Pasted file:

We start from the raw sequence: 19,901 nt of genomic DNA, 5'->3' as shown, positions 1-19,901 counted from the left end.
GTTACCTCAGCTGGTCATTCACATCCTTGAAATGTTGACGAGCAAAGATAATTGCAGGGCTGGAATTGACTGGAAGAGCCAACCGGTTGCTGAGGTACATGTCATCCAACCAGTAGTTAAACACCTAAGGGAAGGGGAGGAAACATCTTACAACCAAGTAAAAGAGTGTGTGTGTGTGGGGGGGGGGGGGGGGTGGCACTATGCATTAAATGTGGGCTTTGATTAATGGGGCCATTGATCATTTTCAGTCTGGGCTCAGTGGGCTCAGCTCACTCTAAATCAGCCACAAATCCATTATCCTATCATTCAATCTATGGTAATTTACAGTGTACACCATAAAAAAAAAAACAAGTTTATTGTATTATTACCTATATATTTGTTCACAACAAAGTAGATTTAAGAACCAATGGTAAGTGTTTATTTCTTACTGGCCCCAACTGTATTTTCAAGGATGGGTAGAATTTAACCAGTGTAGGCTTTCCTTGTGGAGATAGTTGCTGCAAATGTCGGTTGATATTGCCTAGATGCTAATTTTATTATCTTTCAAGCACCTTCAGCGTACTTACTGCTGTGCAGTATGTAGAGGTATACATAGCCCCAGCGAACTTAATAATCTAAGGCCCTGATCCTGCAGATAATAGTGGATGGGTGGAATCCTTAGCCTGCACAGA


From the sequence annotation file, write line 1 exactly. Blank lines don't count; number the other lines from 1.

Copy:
We start from the raw sequence: 19,901 nt of genomic DNA, 5'->3' as shown, positions 1-19,901 counted from the left end.